Belgian riot police have clashed with hundreds of protesters at a temporary shrine honouring victims of the Brussels suicide bombings, as investigators launched fresh raids related to the attacks.
Brussels police used water cannon when scuffles broke out on Sunday in front of the Bourse, which has become a symbolic rallying point for people to pay their respects to those who died in Tuesday's attacks.
Black-clad men carrying an anti-Islamic State of Iraq and the Levant (ISIL, also known as ISIS) group banner with an expletive on it trampled parts of the shrine, shouting Nazi slogans.
Ten were arrested and two police officers injured.
"We had 340 hooligans from different football clubs who came to Brussels and we knew for sure that they would create some trouble," Police Commissioner Christian De Coninck said.
"It was a very difficult police operation because lots of families with kids were here."
Brussels mayor Yvan Mayeur expressed his disgust, with Belgium still in mourning over the suicide bombings at Brussels airport and subway, which killed at least 31 people and injured some 270.
"The police were not deployed to protect people from these hooligans but a whole other threat," said Mayeur told RTL television.
People trying to pay their respects were also dismayed.
IN PICTURES: Tight security and tributes after the Brussels attacks
"It was important for us to be here symbolically," said Samia Orosemane, a 35-year-old comedian. But, she added: "There were lots of men who were here and doing the Nazi salute, shouting 'death to Arabs' and so we weren't able to get through."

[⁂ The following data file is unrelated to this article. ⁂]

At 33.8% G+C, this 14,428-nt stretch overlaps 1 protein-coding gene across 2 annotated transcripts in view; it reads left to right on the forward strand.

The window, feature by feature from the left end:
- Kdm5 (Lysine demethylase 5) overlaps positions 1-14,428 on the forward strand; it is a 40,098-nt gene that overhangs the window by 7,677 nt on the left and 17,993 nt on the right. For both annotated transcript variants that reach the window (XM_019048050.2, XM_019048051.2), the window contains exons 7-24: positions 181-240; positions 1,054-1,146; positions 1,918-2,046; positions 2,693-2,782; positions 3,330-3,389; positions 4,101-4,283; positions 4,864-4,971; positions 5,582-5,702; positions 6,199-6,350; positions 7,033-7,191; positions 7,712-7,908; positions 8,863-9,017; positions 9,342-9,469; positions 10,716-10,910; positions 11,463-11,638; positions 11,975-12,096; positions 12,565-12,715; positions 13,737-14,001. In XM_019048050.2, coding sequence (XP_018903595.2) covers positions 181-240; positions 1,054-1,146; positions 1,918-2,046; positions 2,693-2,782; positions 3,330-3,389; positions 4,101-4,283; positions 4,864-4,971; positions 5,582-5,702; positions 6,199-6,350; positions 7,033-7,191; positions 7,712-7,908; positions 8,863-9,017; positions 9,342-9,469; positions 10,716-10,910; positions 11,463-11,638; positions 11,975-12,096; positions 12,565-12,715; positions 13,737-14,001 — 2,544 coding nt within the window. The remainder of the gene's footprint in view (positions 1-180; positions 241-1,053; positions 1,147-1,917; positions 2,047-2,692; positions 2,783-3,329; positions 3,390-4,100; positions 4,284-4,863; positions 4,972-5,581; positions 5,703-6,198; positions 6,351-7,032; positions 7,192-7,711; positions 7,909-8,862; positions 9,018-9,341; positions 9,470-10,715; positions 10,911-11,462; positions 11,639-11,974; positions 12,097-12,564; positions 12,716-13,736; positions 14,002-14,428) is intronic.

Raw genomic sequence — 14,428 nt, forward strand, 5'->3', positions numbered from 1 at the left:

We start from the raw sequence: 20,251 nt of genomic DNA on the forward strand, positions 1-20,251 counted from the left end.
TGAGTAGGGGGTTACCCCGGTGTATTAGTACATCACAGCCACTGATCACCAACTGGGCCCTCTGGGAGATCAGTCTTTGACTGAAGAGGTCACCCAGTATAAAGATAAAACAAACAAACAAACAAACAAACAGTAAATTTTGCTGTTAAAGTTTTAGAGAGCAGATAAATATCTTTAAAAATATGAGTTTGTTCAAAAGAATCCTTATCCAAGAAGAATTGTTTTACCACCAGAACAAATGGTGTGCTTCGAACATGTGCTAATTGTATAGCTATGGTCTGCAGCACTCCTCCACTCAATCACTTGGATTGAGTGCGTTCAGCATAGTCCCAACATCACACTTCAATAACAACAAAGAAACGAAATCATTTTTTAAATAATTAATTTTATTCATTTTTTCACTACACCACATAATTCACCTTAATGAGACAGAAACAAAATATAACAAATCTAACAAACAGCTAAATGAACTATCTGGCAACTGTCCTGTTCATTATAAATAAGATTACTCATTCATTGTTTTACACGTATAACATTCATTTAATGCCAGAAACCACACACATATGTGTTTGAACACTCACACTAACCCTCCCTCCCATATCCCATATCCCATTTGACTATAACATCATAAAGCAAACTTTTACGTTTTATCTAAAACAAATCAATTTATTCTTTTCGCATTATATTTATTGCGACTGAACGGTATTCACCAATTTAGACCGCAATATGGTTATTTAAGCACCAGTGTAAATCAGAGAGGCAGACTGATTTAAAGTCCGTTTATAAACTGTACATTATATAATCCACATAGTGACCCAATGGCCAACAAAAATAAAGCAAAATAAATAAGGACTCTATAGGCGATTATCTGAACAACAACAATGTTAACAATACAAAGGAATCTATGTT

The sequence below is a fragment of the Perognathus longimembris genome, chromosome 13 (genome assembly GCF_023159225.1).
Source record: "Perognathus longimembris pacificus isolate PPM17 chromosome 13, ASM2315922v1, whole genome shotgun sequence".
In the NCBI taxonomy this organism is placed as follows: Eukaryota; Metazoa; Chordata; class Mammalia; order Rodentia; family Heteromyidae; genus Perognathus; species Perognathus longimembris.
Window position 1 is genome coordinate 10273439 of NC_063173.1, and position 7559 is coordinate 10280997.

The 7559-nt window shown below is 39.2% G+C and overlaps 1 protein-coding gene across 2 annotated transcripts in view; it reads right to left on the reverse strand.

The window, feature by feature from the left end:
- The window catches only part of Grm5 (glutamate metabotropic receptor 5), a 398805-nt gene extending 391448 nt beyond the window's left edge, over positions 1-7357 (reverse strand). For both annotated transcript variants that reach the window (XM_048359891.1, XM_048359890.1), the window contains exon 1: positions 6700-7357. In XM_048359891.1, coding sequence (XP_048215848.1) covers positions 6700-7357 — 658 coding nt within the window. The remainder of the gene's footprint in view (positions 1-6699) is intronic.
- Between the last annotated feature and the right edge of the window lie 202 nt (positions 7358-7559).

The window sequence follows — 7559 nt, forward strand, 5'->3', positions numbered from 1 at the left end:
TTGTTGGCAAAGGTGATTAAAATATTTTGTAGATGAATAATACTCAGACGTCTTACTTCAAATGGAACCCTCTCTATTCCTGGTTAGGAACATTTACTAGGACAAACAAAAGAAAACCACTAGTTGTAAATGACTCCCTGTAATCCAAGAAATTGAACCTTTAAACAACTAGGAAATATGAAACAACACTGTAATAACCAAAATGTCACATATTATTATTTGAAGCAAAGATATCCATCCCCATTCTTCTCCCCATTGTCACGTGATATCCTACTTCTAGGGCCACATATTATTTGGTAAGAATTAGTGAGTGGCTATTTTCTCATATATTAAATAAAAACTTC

Theophile Mouange, 52, said: "We are all here today for peace, and for the brotherhood among peoples. Not for right-wing ideas. It's neither the time nor the place."
More arrests made
On Sunday, investigators launched raids in Brussels and two other cities, taking four more people into custody.
As part of the European Union-wide hunt to nab suspects, Dutch police arrested a 32-year-old man in Rotterdam at France's request. The man is to be extradited to France.
Meanwhile, Brussels prosecutors charged another man with belonging to a terrorist group, the Belgian press agency Belga reported.
Belga named the man arrested as A Abderrahmane, who prosecutors had said on Saturday was being held for a further 24 hours after being shot during a raid in the Brussels district of Schaerbeek.
It said he was charged in connection with a related raid in France this week which authorities say foiled an apparent attack plot.
The prosecutor's office could not immediately be reached for comment.
Belgium charges three men linked to attacks in Brussels
Separately, Italian police said they had arrested an Algerian man wanted by Belgian authorities for his alleged involvement in the Belgium-based network implicated in the recent attacks in Paris and Brussels.
The attacks in Paris on November 13 left 130 people dead.
Several people have been arrested on terrorism charges in Belgium, France, Germany and Italy since the attack in Brussels.
Germany's Die Welt newspaper reported in its Sunday edition that European security authorities were searching for at least eight more suspects.
The men, mostly French and Belgian, were believed to be on the run in Syria or within Europe, the newspaper reported, citing security sources.